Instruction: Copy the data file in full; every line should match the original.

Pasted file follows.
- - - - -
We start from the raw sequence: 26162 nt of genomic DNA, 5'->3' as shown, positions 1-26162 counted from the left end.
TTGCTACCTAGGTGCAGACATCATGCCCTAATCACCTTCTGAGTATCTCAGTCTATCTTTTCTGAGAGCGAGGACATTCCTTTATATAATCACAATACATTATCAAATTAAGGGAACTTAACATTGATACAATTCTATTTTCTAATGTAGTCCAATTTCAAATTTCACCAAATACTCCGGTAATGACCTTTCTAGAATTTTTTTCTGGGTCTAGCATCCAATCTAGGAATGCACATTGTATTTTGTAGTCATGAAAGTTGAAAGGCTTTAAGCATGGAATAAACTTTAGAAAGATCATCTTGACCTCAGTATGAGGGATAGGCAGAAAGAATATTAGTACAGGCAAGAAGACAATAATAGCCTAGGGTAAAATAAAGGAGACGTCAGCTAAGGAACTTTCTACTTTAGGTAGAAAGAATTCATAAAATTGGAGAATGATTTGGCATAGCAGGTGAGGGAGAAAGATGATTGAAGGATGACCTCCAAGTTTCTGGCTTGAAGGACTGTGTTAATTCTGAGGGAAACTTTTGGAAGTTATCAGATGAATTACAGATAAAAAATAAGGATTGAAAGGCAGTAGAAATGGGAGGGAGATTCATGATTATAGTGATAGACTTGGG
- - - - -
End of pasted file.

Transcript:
We start from the raw sequence: 26162 nt of genomic DNA, 5'->3' as shown, positions 1-26162 counted from the left end.
TTGCTACCTAGGTGCAGACATCATGCCCTAATCACCTTCTGAGTATCTCAGTCTATCTTTTCTGAGAGCGAGGACATTCCTTTATATAATCACAATACATTATCAAATTAAGGGAACTTAACATTGATACAATTCTATTTTCTAATGTAGTCCAATTTCAAATTTCACCAAATACTCCGGTAATGACCTTTCTAGAATTTTTTTCTGGGTCTAGCATCCAATCTAGGAATGCACATTGTATTTTGTAGTCATGAAAGTTGAAAGGCTTTAAGCATGGAATAAACTTTAGAAAGATCATCTTGACCTCAGTATGAGGGATAGGCAGAAAGAATATTAGTACAGGCAAGAAGACAATAATAGCCTAGGGTAAAATAAAGGAGACGTCAGCTAAGGAACTTTCTACTTTAGGTAGAAAGAATTCATAAAATTGGAGAATGATTTGGCATAGCAGGTGAGGGAGAAAGATGATTGAAGGATGACCTCCAAGTTTCTGGCTTGAAGGACTGTGTTAATTCTGAGGGAAACTTTTGGAAGTTATCAGATGAATTACAGATAAAAAATAAGGATTGAAAGGCAGTAGAAATGGGAGGGAGATTCATGATTATAGTGATAGACTTGGG